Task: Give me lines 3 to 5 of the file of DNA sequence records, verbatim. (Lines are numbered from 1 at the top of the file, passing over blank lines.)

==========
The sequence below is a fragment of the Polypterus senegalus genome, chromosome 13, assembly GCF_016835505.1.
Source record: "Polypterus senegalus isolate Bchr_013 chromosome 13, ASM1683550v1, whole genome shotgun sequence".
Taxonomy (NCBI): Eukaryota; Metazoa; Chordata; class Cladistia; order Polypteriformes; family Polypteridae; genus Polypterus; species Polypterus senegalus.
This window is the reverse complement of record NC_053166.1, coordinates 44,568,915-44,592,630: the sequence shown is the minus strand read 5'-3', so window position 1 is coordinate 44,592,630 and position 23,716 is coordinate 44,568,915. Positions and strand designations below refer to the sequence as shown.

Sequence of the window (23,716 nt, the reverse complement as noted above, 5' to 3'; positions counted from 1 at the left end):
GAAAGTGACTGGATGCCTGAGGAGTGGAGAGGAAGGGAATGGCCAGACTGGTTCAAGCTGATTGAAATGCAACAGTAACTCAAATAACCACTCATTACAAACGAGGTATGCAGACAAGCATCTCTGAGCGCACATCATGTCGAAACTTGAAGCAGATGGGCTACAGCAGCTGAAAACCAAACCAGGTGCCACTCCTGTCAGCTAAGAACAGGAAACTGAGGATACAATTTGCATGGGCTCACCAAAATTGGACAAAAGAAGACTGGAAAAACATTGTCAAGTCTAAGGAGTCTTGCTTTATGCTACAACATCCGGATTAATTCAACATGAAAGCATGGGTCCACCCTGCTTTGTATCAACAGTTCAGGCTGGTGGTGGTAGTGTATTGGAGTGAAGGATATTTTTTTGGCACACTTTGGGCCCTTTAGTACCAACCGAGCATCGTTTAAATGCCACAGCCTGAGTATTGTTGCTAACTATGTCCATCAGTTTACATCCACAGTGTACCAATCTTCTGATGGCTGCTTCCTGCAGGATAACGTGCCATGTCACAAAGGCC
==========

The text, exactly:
Taxonomy (NCBI): Eukaryota; Metazoa; Chordata; class Cladistia; order Polypteriformes; family Polypteridae; genus Polypterus; species Polypterus senegalus.
This window is the reverse complement of record NC_053166.1, coordinates 44,568,915-44,592,630: the sequence shown is the minus strand read 5'-3', so window position 1 is coordinate 44,592,630 and position 23,716 is coordinate 44,568,915. Positions and strand designations below refer to the sequence as shown.

Sequence of the window (23,716 nt, the reverse complement as noted above, 5' to 3'; positions counted from 1 at the left end):